But back to the question of the documentation that said hip resurfacing. I thought perhaps Dr. Su had decided to make that final decision after he cut me open and saw what my hips looked like. I know from this group that he has on occasion planned to do a Total Hip Replacement and then found the state of the hip merited a BHR. But when Dr. Su came in, he confirmed that a Total Hip Replacement was what I was getting and the order was changed. As I waited for surgery, I was surprisingly quite calm. I get agitated making decisions but once they're made, I stop worrying about it. (Though I did have a short period of second-guessing after I got home which an anxious posted to this group helped me get over.)

At 2:30 they rolled me into the operating room, the anesthesiologists introduced themselves to me, put something in my IV, and the next thing I knew it was 6:30 and I was in the recovery room.

And I was feeling GREAT! Well, except for the lower half of my body which had no feeling at all. It was 6:30 so the operation (operations) had taken close to 4 hours. My wife came in and couldn't believe how alert and "perky" I was. I'm telling you, not having a total anesthesia is the best!

Patrick, a terrific nurse, kept checking to see if I was having any feeling in my toes, and gradually it started to return. But I felt almost no pain from the surgery at all. Now, admittedly I was on a "morphine drip" (I don't know if it was literally morphine), a pump which gave me a dosage of pain killer on a regular basis and also had a button I could hit every ten minutes for an extra dose.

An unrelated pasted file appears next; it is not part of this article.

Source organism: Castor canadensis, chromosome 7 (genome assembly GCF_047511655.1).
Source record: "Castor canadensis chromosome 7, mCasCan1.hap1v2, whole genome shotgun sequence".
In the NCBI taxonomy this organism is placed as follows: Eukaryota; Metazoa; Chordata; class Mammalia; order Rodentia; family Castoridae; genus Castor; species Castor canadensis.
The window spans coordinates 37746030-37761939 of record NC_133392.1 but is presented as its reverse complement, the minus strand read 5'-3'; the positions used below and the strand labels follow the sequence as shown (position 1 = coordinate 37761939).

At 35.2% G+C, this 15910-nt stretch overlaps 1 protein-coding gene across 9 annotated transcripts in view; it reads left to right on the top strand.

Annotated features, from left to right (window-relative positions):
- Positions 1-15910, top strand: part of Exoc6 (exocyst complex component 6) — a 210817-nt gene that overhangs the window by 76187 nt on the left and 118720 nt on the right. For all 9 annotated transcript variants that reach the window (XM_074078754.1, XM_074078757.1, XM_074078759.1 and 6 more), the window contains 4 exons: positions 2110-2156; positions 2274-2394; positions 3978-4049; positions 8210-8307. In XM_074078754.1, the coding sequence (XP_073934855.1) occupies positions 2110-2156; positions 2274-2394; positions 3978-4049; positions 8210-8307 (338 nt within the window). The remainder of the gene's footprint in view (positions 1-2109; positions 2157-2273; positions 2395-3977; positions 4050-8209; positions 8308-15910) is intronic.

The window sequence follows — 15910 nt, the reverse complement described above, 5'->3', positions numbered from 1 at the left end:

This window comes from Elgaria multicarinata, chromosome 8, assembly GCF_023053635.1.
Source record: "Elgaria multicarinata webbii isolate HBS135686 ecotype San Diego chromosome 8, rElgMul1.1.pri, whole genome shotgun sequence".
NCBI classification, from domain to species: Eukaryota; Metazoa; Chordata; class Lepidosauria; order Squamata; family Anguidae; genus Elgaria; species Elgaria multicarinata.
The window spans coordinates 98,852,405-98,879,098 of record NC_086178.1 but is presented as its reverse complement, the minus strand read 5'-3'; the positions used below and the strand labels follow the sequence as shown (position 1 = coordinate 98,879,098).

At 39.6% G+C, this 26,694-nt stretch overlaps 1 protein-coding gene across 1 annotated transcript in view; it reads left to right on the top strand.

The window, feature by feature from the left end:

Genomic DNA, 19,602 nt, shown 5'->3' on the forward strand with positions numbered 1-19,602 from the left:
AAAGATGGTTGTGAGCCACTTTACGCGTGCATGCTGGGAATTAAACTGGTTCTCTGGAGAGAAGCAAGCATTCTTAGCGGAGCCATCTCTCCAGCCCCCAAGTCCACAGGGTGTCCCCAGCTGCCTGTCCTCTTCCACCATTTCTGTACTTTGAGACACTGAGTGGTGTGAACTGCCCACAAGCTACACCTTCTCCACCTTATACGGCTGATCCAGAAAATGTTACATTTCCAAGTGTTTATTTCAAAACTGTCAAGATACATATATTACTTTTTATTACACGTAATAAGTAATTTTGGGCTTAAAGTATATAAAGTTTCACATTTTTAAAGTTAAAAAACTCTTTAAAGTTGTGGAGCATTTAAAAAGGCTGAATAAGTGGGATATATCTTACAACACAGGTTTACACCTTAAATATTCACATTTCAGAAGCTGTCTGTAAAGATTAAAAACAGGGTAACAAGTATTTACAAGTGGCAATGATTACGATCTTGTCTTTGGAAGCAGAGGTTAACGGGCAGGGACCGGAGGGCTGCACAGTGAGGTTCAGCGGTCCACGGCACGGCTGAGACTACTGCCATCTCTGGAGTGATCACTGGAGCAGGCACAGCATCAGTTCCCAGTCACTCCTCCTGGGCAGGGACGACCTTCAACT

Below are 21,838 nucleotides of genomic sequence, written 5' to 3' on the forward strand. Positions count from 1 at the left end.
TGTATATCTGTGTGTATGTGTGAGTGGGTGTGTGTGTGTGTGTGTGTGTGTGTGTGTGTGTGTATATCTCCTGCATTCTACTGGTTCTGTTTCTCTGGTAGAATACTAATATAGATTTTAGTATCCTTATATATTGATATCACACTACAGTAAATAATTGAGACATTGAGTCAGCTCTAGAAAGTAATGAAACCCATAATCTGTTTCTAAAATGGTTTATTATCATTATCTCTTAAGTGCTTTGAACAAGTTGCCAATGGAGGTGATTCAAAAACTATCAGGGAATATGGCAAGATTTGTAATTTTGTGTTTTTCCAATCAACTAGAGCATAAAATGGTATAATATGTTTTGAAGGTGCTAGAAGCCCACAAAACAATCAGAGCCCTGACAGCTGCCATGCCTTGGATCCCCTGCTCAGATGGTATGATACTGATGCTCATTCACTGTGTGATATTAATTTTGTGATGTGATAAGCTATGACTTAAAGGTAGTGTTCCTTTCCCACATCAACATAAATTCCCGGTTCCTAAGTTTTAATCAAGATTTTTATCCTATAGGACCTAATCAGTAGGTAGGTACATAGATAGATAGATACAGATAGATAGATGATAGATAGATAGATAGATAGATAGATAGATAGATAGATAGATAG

I had brought two books I was in the middle of reading, plus my e-reader. My wife left me one of the books, thinking I would be wiped out and ready to sleep. Not so. I was awake until 2:30 am, having finished the book at 10:30. I was still feeling very little pain, perhaps a 2 on the scale of 1 to 10. And I'm thinking, "This is a breeze." Of course, I was pumping the pump every 10 minutes. I was NOT being brave about that, and everybody I've spoken to (including personnel here at the hospital) has told me not to be a hero and wait until the pain gets bad, but to keep it under control from the get-go because once its bad, it's hard to bring it back to a tolerable level quickly.

At 2:30 am I finally dozed off for about two hours. I woke up to a pain level approaching 6. Ouch! I suppose it was the pain itself that woke me. I hit the magic pain relief button, and waited for what seemed a half-hour for the 10 minutes to elapse so I could self-administer again. There seemed to be no countering the pain which was increasing. I called out to a passing aide or nurse, and got pain pills.

The only other excitement that night was hearing strange sounds from the morphine pump and becoming paranoid that I was getting an overdose. Not so, of course, and just the anxiety of someone who had never had any surgery before.

The next morning, Dr. Warschauer stopped by to check on me. He had given me medical clearance for the surgery, and I had liked him and trusted him immediately (even if he did say his favorite movie was Texas Chainsaw Massacre). He said he was a little concerned about my blood pressure which had been low at times. Earlier, he had said I wouldn't need a transfusion (I was glad since I hadn't banked any of my own blood), but now I wondered if he would change his mind. He didn't. I drank plenty of fluids; my blood pressure came back up.

Two PTs arrived, one for each hip. They asked me to sit up in bed. Merely doing that was excruciating. They asked me to scootch over and dangle my legs over the side. Excruciating. They helped me into a standing position. Excruciating. They had me walk two steps forward and two steps back. Everyone had told me that doing PT can be more painful than the surgery itself and that the first session of PT was by far the worst, but it was now Saturday and I couldn't imagine going home on Tuesday as they had suggested I might.